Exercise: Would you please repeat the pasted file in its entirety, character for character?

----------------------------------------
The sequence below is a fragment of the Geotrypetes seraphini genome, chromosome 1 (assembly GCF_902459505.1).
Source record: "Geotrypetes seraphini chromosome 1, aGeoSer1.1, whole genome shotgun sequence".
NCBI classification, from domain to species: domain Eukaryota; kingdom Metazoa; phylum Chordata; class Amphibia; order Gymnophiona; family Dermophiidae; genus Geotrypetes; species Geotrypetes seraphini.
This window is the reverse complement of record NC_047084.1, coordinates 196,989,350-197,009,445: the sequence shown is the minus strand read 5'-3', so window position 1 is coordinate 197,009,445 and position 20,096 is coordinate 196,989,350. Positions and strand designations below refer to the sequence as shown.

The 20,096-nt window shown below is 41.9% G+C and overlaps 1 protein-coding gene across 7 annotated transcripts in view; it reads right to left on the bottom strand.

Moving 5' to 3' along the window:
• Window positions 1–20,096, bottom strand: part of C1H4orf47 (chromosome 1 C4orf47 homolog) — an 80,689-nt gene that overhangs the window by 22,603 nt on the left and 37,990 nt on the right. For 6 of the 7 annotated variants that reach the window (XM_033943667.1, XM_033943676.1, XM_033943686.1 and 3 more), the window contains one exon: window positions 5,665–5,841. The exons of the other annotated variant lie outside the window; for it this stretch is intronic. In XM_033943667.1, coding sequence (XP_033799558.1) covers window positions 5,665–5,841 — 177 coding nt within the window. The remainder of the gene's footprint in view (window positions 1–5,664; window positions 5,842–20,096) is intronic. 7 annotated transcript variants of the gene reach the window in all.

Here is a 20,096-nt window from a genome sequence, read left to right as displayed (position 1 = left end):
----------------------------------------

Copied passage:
The sequence below is a fragment of the Geotrypetes seraphini genome, chromosome 1 (assembly GCF_902459505.1).
Source record: "Geotrypetes seraphini chromosome 1, aGeoSer1.1, whole genome shotgun sequence".
NCBI classification, from domain to species: domain Eukaryota; kingdom Metazoa; phylum Chordata; class Amphibia; order Gymnophiona; family Dermophiidae; genus Geotrypetes; species Geotrypetes seraphini.
This window is the reverse complement of record NC_047084.1, coordinates 196,989,350-197,009,445: the sequence shown is the minus strand read 5'-3', so window position 1 is coordinate 197,009,445 and position 20,096 is coordinate 196,989,350. Positions and strand designations below refer to the sequence as shown.

The 20,096-nt window shown below is 41.9% G+C and overlaps 1 protein-coding gene across 7 annotated transcripts in view; it reads right to left on the bottom strand.

Moving 5' to 3' along the window:
• Window positions 1–20,096, bottom strand: part of C1H4orf47 (chromosome 1 C4orf47 homolog) — an 80,689-nt gene that overhangs the window by 22,603 nt on the left and 37,990 nt on the right. For 6 of the 7 annotated variants that reach the window (XM_033943667.1, XM_033943676.1, XM_033943686.1 and 3 more), the window contains one exon: window positions 5,665–5,841. The exons of the other annotated variant lie outside the window; for it this stretch is intronic. In XM_033943667.1, coding sequence (XP_033799558.1) covers window positions 5,665–5,841 — 177 coding nt within the window. The remainder of the gene's footprint in view (window positions 1–5,664; window positions 5,842–20,096) is intronic. 7 annotated transcript variants of the gene reach the window in all.

Here is a 20,096-nt window from a genome sequence, read left to right as displayed (position 1 = left end):